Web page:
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Background to Ian Bailey case
30 Mar 2015 23:11
RTÉ's courts reporter Vivienne Traynor looks at the detail behind Ian Bailey's case against the State.
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It was described in court as a case that goes to the heart of our democracy.
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The question: whether or not we could trust the forces of law and order to uphold the law on our behalf.
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The jury was told some gardaí conspired to implicate Ian Bailey in the murder of Sophie Toscan du Plantier and set out to blame him for a crime he did not commit.
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The key witness, Marie Farrell, told the court she was pressurised into identifying Mr Bailey as the man she had spotted near the murder scene and later to make false claims of intimidation against him.
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Years later, when her relationship with gardaí had soured, she decided to tell the truth.
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Her evidence was dramatic, not least for its allegations about the sexual conduct of two gardaí.
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At one point she walked out of the witness box, refusing to answer questions. Later she was warned by the judge about the penalties for perjury.
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Another witness, Martin Graham, said he was offered cannabis and cash by gardaí to get information.
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Mr Bailey spent nine days in the witness box, most of those under cross-examination.
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He said his life had been destroyed by gardaí who branded him as a prime suspect. He had lost all his friends and his career.
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His lawyers said gardaí approached the case with tunnel vision, concentrating on anything that pointed to his guilt while ignoring everything to support his innocence.
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Bailey loses High Court case for conspiracy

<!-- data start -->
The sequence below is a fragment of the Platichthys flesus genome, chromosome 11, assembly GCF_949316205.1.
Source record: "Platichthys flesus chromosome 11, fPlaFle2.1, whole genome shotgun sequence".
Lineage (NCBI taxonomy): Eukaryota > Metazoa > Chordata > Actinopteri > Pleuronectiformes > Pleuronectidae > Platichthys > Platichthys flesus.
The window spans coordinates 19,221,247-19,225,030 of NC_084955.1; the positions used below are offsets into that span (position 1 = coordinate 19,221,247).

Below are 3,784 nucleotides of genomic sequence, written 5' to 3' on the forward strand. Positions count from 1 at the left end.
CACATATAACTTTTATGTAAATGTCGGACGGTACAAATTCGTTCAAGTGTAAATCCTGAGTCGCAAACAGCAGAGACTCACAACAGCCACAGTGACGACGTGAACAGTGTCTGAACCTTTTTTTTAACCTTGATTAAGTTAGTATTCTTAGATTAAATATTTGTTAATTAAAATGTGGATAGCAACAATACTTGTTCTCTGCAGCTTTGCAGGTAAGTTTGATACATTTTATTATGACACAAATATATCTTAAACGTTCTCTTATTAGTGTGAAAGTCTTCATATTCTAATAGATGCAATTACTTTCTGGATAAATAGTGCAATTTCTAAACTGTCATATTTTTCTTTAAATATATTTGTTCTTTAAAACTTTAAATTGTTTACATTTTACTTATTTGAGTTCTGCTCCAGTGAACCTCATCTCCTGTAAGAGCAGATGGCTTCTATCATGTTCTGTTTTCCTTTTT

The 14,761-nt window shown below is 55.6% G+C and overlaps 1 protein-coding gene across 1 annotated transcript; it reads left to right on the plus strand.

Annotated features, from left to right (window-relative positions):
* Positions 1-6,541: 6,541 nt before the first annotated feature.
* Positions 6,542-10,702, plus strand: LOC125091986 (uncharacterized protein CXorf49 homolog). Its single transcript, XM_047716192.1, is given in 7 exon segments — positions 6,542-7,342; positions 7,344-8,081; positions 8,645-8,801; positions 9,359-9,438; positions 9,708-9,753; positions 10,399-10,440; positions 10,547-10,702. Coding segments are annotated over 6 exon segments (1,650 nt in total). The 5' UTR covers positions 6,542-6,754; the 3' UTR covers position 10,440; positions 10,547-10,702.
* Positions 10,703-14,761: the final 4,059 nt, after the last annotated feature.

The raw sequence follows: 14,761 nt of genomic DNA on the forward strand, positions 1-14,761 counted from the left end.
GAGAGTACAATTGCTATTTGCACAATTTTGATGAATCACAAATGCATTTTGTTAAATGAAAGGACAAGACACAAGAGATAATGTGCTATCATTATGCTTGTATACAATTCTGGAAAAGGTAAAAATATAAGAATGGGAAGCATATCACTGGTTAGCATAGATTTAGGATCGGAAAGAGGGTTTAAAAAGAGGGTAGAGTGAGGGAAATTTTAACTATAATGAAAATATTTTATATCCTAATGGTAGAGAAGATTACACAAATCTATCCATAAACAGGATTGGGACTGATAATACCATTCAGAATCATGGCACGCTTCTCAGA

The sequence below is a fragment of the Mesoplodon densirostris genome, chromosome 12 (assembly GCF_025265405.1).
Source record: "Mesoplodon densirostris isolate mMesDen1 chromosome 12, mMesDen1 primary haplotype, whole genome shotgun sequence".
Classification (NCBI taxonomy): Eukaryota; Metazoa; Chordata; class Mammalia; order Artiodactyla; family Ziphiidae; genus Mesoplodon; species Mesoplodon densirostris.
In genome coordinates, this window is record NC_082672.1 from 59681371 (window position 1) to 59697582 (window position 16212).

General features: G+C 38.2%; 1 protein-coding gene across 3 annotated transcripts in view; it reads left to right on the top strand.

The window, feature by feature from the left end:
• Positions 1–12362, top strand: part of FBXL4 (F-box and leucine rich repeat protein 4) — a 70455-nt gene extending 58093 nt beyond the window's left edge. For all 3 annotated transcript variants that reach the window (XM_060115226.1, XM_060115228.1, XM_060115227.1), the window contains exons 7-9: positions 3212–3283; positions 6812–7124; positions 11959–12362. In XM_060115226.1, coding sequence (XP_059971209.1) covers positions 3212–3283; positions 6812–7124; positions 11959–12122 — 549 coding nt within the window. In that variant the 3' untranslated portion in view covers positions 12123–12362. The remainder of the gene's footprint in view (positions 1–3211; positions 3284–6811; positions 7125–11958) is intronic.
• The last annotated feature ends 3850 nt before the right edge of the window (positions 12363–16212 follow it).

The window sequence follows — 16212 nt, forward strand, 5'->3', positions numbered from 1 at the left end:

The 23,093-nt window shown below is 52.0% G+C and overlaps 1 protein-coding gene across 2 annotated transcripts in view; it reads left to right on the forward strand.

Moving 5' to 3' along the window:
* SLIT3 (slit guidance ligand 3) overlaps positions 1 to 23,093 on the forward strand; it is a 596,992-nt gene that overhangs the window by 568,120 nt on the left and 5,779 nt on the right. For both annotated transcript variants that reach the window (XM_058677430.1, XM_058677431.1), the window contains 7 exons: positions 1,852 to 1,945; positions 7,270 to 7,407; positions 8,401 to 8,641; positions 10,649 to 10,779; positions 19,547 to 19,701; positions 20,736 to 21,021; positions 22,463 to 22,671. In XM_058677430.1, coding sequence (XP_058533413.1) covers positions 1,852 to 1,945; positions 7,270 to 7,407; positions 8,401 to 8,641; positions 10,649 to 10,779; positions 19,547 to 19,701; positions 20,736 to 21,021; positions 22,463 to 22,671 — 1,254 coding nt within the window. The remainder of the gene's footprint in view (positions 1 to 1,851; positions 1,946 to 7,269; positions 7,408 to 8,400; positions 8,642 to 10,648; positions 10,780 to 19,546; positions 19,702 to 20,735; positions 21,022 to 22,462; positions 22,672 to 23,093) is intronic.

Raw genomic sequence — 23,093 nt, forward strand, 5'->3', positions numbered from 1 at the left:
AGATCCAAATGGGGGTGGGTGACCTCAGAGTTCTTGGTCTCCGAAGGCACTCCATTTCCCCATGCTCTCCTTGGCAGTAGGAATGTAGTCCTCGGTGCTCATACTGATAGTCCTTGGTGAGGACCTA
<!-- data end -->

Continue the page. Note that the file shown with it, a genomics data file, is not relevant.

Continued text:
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Judge rules almost all of Bailey's case out of time
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But the investigating gardaí said he was treated like any other suspect.
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They had many reasons to suspect him quite apart from the evidence of Ms Farrell.
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He had a history of violence, he had given differing accounts of his movements, he had scratches on his hands.
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He had also told people he had done it and he seemed to have knowledge of the murder that he should not have had.
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Counsel for the State Luán Ó Braonáin said it did not matter now if that information was true or false, right or wrong.
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That was not part of this case and it did not have to be, but taken together that information gave gardaí reasonable grounds to suspect Mr Bailey and a necessity to arrest and question him.
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But, in a dramatic development at the end of the case, Mr Bailey's claim for wrongful arrest, along with most of his other claims, were struck out.
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Lawyers for the State argued they were statute barred - they had not been made in the six-year time limit required by law.
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The judge said the application had been made at the latest possible stage but he agreed and ruled that most of Mr Bailey's case was out of time.
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However, he allowed the claim for conspiracy to remain.
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The statements from Ms Farrell were still on file, gardaí had said in evidence the investigation was ongoing.
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Because these statements were still hanging over him, he had an ongoing cause of action.
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The entire case was then reduced to key questions which the judge said was the central plank of the case.
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The jury was asked to decide if gardaí had conspired to implicate Mr Bailey by getting statements from Ms Farrell using threats, inducement or intimidation.
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Today, the jury answered those questions, ending the longest running civil case to be heard before a jury.
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